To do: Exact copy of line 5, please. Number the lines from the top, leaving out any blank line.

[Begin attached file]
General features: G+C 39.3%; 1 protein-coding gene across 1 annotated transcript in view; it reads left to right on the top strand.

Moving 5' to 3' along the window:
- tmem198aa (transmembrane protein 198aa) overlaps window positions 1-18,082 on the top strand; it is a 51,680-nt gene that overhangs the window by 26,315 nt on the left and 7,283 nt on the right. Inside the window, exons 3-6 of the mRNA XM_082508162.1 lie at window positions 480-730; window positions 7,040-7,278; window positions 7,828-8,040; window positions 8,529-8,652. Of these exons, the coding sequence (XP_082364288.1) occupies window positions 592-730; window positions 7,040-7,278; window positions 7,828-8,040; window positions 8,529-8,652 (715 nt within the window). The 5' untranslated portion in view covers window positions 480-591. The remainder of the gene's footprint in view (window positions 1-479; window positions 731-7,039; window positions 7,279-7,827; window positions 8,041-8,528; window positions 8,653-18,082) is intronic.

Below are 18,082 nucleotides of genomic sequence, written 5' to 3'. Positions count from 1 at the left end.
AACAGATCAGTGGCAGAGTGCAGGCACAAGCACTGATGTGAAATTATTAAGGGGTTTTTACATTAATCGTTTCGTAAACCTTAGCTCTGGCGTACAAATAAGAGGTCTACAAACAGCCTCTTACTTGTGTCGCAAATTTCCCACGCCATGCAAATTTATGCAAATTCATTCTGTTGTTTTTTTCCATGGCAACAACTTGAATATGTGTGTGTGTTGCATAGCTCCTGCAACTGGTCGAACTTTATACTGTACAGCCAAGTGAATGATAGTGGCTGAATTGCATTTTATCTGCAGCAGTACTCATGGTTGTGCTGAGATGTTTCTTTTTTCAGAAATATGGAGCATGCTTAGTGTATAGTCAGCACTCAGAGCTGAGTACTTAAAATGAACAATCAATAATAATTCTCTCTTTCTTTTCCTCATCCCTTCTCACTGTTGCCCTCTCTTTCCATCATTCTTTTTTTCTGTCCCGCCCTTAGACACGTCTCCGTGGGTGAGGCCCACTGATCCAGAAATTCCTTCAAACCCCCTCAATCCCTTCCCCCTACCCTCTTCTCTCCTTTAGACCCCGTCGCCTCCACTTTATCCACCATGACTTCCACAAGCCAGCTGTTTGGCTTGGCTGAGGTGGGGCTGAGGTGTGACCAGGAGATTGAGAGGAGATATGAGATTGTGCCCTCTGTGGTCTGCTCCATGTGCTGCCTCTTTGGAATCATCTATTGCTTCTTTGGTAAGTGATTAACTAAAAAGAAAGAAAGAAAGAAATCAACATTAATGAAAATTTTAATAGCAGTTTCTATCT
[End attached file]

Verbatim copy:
AACAGATCAGTGGCAGAGTGCAGGCACAAGCACTGATGTGAAATTATTAAGGGGTTTTTACATTAATCGTTTCGTAAACCTTAGCTCTGGCGTACAAATAAGAGGTCTACAAACAGCCTCTTACTTGTGTCGCAAATTTCCCACGCCATGCAAATTTATGCAAATTCATTCTGTTGTTTTTTTCCATGGCAACAACTTGAATATGTGTGTGTGTTGCATAGCTCCTGCAACTGGTCGAACTTTATACTGTACAGCCAAGTGAATGATAGTGGCTGAATTGCATTTTATCTGCAGCAGTACTCATGGTTGTGCTGAGATGTTTCTTTTTTCAGAAATATGGAGCATGCTTAGTGTATAGTCAGCACTCAGAGCTGAGTACTTAAAATGAACAATCAATAATAATTCTCTCTTTCTTTTCCTCATCCCTTCTCACTGTTGCCCTCTCTTTCCATCATTCTTTTTTTCTGTCCCGCCCTTAGACACGTCTCCGTGGGTGAGGCCCACTGATCCAGAAATTCCTTCAAACCCCCTCAATCCCTTCCCCCTACCCTCTTCTCTCCTTTAGACCCCGTCGCCTCCACTTTATCCACCATGACTTCCACAAGCCAGCTGTTTGGCTTGGCTGAGGTGGGGCTGAGGTGTGACCAGGAGATTGAGAGGAGATATGAGATTGTGCCCTCTGTGGTCTGCTCCATGTGCTGCCTCTTTGGAATCATCTATTGCTTCTTTGGTAAGTGATTAACTAAAAAGAAAGAAAGAAAGAAATCAACATTAATGAAAATTTTAATAGCAGTTTCTATCT